Hill, however, considers himself lucky. He was able to produce his own beehives and started selling them, as a way of getting around the lack of imports from abroad. But, others in the industry have not had the same fate, he said.
This year, in particular, the value and demand for honey has increased, but without bees, producing honey can be a difficult feat.
“This is the boom year that you are going to miss if you don’t have the number of your hives where you would like them to be,” he said,
The ups, downs, isolation and unpredictability that come with being a beekeeper took their toll on Hill’s mental health. He has talked a lot about his struggles on his Instagram account, Smokey Beekeeper.
“Farming is a very stressful vocation because you risk so much, all the time. I don’t expect people who don’t work in the industry to understand this, but we run really high every year. We try very hard, and so if we don’t get feedback, it will really affect your results and our future, really. We don’t work for someone else, we are our own employers, ”he said.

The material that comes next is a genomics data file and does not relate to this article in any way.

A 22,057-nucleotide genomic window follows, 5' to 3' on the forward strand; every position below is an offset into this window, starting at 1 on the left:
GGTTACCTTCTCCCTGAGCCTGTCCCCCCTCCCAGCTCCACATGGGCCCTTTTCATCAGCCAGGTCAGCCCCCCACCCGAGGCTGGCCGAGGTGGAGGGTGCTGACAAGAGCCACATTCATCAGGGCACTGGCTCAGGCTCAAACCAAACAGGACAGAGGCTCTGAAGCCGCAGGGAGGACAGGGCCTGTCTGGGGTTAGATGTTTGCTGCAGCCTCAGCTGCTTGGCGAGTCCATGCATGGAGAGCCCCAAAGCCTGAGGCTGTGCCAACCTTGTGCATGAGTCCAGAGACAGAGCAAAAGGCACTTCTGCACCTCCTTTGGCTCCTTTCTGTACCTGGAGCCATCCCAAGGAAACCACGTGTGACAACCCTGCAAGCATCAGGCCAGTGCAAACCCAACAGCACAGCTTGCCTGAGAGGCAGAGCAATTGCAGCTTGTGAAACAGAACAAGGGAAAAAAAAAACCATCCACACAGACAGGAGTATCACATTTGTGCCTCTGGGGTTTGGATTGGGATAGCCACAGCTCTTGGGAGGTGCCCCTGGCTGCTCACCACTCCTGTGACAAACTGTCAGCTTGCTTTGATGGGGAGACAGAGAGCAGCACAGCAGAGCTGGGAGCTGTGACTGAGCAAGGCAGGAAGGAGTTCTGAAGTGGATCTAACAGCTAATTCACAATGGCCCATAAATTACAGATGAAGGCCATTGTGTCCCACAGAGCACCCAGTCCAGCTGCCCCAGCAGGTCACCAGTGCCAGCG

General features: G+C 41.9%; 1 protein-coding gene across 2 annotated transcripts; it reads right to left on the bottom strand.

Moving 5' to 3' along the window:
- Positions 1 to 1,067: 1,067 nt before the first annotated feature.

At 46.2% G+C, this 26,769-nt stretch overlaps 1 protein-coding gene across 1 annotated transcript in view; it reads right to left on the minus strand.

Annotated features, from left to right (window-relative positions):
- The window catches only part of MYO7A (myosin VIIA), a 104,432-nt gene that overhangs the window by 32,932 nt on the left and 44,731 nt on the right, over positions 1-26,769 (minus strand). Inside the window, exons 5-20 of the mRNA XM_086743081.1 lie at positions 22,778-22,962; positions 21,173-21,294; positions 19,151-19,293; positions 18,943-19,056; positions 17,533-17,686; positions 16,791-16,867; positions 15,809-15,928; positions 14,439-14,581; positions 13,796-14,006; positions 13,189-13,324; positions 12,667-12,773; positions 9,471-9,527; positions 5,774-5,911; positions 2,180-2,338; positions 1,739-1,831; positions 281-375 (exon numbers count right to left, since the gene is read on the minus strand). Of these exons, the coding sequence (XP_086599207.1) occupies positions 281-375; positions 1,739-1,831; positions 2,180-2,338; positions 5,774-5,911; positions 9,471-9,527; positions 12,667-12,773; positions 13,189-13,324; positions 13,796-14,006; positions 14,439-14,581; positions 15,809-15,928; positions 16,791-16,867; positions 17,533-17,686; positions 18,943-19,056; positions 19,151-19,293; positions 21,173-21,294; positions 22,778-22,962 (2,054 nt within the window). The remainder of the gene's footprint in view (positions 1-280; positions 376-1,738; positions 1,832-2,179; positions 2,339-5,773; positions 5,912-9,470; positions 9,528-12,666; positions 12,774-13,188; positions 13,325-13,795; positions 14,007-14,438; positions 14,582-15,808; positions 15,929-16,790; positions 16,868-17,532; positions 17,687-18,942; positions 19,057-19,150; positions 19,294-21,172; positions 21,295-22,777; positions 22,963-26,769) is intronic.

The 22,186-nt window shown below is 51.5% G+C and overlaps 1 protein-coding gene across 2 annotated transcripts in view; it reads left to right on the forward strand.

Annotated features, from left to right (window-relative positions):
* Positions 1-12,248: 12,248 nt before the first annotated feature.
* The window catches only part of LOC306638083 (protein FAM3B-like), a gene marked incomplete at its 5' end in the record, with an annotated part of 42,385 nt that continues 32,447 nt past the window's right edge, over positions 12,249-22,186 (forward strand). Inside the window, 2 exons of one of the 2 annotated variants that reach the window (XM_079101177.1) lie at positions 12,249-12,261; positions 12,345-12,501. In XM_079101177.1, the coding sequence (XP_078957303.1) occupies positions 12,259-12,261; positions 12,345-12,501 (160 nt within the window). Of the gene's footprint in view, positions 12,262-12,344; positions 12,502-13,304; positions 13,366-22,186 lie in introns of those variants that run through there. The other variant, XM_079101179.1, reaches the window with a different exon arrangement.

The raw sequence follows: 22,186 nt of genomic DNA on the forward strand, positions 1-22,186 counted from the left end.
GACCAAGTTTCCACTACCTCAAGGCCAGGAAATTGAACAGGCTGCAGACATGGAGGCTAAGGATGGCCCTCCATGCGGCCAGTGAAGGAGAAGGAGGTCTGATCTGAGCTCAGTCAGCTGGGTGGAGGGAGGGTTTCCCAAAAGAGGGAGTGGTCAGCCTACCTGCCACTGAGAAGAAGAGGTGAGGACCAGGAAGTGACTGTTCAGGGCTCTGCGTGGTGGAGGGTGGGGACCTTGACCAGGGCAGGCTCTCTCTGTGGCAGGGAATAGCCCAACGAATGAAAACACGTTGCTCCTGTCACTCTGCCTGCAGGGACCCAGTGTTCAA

At present, he said many farmers are caught between producing honey and maintaining the number of beehives. Balancing the two can be a very slippery slope, but it’s a tough decision many beekeepers will have to make this season, according to Hill.
“I think the public really needs to know that this is a very serious situation because beekeepers are, I would kind of like to think of pollination custodians and if we lose, and I I’ve seen it happen, some multigenerational beekeeping families, you lose a lot of knowledge, when you lose people like that out of the industry.